Best Tutorial on Linear AC-DC Power Supplies

In this tutorial, we are going to learn about Linear AC-DC Power Supplies.

Linear AC-DC Power Supplies –

  • An AC-DC power supply converts AC electricity from a wall outlet into DC electricity that a sensitive electronic device can use.
  • This power supply is called an unregulated power supply.
  • The voltage it produces depends on the demand of the load and the capacitance provided.
  • Also, the output voltage is highly dependent on the input voltage across the transformer.

Examples of AC-DC Power Supplies-

  • Laptop power Adapter
  • Phone Charger
  • Desktop PC Power Supply

Using an Oscilloscope-

  • An oscilloscope is an instrument which allows us to view changes in voltage over time.

Using an Oscilloscope-

  • Time is on the x-axis.
  • Voltage is on the y-axis.
  • Each horizontal or vertical line is an increment of either unit.

Direct Current (DC)-

  • The direction of current is always the same because the voltage always remains greater than 0.

Alternating Current (AC)-

  • The direction of current is constantly changing because the voltage is constantly passing through 0V.

The First Step-

  • The voltage available at a wall outlet is much too high and is always changing polarity, making it useless for sensitive electronics.
  • The first step is to reduce the voltage using a transformer.


  • A transformer is a device that allows us to convert an AC voltage to a higher or lower level.
  • Transformers can only be used with AC.
  • They operate on the basis of an electromagnetic theory called mutual inductance.    

Effect of a Transformer-

  • This is the effect of a step-down transformer.
  • Note that only the amplitude (the voltage) has been reduced, not the frequency.

Examples of Transformers-

  • E-Core
  • Toroidal
  • High Frequency

The Second Step-

  • Though we have successfully reduced the voltage, we still have the problem of the voltage fluctuating from positive to negative.
  • To “force “the current to only flow in one direction we construct a bridge rectifier circuit ,using 4 diodes.

Effect of a Bridge Rectifier-

  • A bridge rectifier basically takes the absolute value of the AC waveform.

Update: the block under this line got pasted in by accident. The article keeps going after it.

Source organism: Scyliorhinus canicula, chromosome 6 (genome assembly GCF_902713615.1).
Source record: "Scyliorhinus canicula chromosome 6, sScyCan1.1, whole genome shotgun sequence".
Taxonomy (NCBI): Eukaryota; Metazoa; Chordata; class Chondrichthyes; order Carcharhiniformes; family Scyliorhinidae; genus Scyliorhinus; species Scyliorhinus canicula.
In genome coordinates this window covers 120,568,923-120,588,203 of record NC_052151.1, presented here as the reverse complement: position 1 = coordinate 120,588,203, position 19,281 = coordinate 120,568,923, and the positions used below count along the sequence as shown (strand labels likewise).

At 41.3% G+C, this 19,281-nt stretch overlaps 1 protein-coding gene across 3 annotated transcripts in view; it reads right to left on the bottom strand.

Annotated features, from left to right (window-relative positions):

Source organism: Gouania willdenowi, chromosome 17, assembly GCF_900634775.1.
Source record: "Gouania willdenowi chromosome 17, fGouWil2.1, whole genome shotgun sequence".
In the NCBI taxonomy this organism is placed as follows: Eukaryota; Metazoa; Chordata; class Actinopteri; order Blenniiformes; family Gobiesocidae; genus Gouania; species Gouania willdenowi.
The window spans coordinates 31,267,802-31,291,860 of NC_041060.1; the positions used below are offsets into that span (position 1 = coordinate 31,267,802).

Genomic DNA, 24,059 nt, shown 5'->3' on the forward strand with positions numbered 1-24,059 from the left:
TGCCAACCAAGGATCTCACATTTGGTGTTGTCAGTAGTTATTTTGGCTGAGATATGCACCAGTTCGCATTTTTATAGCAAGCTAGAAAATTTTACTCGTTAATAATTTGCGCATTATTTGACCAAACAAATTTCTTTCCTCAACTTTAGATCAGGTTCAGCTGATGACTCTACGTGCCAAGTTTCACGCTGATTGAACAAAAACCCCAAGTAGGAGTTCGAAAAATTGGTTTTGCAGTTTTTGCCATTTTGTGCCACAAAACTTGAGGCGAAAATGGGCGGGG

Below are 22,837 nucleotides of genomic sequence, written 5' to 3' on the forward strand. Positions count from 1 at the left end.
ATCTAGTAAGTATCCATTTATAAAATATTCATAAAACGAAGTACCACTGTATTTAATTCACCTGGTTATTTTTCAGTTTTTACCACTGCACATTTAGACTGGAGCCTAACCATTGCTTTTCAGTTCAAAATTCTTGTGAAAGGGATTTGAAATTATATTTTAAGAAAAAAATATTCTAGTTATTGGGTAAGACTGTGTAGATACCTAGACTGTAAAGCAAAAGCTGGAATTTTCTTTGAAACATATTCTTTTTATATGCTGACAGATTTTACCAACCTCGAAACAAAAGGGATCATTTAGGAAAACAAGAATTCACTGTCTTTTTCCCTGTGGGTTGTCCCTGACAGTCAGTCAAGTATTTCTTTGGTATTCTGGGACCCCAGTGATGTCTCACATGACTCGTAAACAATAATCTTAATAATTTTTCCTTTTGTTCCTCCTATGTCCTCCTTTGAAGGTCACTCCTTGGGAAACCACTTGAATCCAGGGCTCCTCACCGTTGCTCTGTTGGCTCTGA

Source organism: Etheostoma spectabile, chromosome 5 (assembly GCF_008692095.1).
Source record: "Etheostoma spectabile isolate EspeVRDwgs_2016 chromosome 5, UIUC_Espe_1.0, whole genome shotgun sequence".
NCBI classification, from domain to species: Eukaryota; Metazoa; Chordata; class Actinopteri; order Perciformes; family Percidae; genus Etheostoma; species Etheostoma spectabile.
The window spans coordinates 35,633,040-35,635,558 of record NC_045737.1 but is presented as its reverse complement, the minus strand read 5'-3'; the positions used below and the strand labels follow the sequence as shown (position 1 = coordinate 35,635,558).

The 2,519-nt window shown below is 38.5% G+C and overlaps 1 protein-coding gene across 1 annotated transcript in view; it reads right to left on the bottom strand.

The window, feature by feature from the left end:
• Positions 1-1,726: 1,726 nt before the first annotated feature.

• Now, instead of the current constantly reversing, it now has only one direction.

Examples of Bridge Rectifiers-

  • 4 discrete diodes
  • GBU –type bridge
  • High power bridge

The Third Step-

  • The fluctuation in voltage can have ill effects on the circuit at hand. Semiconductor devices have minimum  voltage needed to turn them on .(Typ. 0. 7V)
  • In the current waveform, we can observe that the voltage constantly dips to very low voltages (including 0V), which is problematic.
  • To fix this problem, we use filter capacitors.

The Filter Capacitor-

  • Electrolytic Capacitor

Effect of Filter Capacitor-

  •  As the capacitor discharges its voltage also decreases.
  • By using a higher capacitor can provide a greater voltage for longer time.

Examples of Filter Capacitors-

  • Electrolytic
  • Bulk (Electrolytic)
  • Solid Polymer

The Fourth Step-

  • Ideally, we want the output voltage of the power supply to remain constant regardless of the load, and fluctuations from the voltage source.
  • To accomplish this, we can use integrated circuit called a “voltage regulator” which does exactly what its name implies.

Effect of a Voltage Regulator-

  • Let’s say we need a steady 5.0V supply and the voltage regulator will take care of any fluctuations in voltage, provided the input voltage never dips below the desired output voltage (Vout + 2V or so).

Examples of Voltage Regulators-

  • TO – 220
  • TO – 3
  • TO – 92

Examples of Voltage Regulators-

  • Some part names of common voltage regulators:
  • – LM78xx          – LM723
  • – LM317            – L200
  • – LM338            – LT1085

Basic Power Supply Topology-

  • Mains Input
  • Trans former
  • Bridge Rectifier
  • Filter Capacitor
  • Voltage Regulator

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